boys are okay from the grain. They are amazing critters.

                      Rat

                      --- In hammockcamping@yahoogroups.com, "Jeff Ross"
                      <jlross_tijeras@...> wrote:
                      >
                      > Thanks for the feedback and the knowledge, Rat. I already love my
                      > goats. They are a lot of fun. Except for this morning, that is.
                      They
                      > were scheduled to go to the vet to their huevos removed. Following
                      > the orders of the vet, I had given them breakfast yesterday
                      morning
                      > and nothing since. Well they didn't like being hungry so they got
                      > into the feed room area (almost certainly my fault for not
                      latching
                      > the gate properly) and got themselves some breakfast this morning.
                      > They knocked over the grain can, ate what they wanted there, and
                      had
                      > themselves some hay too. They were all smiles when I went out
                      there
                      > and saw what they had done. They couldn't understand why I was so
                      > upset. So I've had to reschedule them for Wednesday. I've been
                      > watching them and they don't seem to be bloated or anything. Maybe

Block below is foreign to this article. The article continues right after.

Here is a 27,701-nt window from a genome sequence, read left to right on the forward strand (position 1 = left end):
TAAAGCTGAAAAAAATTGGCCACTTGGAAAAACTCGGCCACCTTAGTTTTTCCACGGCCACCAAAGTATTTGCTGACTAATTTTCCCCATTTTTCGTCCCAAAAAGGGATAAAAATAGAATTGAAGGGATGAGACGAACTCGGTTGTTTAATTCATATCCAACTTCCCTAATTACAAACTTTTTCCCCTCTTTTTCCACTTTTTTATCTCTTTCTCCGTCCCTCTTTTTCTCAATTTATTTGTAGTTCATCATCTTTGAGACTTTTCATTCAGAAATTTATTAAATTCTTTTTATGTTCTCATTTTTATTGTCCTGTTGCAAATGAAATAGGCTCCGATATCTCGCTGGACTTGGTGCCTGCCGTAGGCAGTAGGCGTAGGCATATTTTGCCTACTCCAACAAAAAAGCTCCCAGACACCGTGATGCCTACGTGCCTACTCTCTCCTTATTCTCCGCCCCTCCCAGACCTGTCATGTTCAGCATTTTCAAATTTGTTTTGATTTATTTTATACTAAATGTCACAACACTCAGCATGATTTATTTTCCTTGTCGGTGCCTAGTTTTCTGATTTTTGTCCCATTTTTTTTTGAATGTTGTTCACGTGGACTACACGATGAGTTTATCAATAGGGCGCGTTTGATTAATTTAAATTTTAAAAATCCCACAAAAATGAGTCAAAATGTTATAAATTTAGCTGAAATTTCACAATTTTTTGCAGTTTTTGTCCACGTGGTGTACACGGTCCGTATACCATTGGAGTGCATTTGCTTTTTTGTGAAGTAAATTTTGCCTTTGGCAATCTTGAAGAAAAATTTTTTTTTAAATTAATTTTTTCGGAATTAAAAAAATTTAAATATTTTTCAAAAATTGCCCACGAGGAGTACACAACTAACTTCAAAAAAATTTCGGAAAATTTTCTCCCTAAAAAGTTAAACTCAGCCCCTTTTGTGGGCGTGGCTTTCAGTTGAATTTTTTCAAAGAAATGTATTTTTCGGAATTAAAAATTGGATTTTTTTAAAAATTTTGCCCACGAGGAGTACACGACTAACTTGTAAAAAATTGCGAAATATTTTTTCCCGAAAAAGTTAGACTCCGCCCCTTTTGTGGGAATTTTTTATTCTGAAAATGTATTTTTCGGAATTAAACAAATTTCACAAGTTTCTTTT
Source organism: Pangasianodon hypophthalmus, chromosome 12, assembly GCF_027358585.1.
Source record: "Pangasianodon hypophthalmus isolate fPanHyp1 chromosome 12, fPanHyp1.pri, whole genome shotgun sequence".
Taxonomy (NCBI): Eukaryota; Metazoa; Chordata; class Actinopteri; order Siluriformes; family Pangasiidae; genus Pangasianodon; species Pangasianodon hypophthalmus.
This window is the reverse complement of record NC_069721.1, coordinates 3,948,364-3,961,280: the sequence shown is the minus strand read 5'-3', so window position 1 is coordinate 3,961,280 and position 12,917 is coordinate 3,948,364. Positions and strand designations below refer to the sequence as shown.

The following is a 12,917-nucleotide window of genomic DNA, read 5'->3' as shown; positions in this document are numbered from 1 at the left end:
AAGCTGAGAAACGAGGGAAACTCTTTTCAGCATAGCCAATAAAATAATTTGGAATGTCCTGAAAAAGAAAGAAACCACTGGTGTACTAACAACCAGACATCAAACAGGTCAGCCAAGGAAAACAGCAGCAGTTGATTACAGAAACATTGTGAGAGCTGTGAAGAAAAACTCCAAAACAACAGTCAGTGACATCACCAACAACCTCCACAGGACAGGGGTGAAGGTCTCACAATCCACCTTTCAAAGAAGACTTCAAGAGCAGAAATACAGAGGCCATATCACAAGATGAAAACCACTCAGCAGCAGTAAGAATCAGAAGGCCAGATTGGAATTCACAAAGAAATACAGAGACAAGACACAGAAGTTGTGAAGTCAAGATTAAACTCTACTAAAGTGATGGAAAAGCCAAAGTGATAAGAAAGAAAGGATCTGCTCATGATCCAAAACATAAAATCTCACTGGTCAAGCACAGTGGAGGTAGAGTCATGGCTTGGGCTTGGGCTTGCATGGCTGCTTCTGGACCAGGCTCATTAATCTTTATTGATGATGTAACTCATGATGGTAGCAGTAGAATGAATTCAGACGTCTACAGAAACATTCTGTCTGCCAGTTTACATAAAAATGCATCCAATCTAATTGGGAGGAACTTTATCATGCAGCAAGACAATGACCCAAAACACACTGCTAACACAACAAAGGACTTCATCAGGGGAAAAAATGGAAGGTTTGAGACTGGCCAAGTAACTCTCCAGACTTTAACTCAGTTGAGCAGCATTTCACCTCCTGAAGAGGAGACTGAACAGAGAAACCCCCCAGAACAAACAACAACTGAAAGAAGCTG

> they had enough sense to stop eating the grain before it would
                      cause
                      > any problems. I know I would have a very sick cow on my hands
                      right
                      > now if one of them had done the same thing.
                      >
                      > Where do you get those orange vests for your boys? I have
                      seen "goat
                      > coats" for sale but they seem to be a bit of overkill if all you
                      > want is visibility. My boys are still pretty small so I don't want
                      > to invest in expensive stuff they are going to outgrow. I bought
                      > a "visibility collar" for each of them from Butt-Head Packgoat
                      > Products
                      >
                      > (http://pages.prodigy.net/mastergoatlady/_wsn/page2.html)
                      >
                      > that may work ok. It's a big fl. orange sleeve that slides over
                      > their collar. They shouldn't outgrow those. They only cost $5
                      each.
                      > But 2 of my boys are colored just like elk, so I would like to
                      make
                      > them as orange as possible.
                      >
                      > The way I excercise my goats is to take them out in the woods to
                      > browse and hike around. I live in the mountains near Albuquerque
                      and
                      > the forest here is really overgrown with oak, juniper, and
                      ponderosa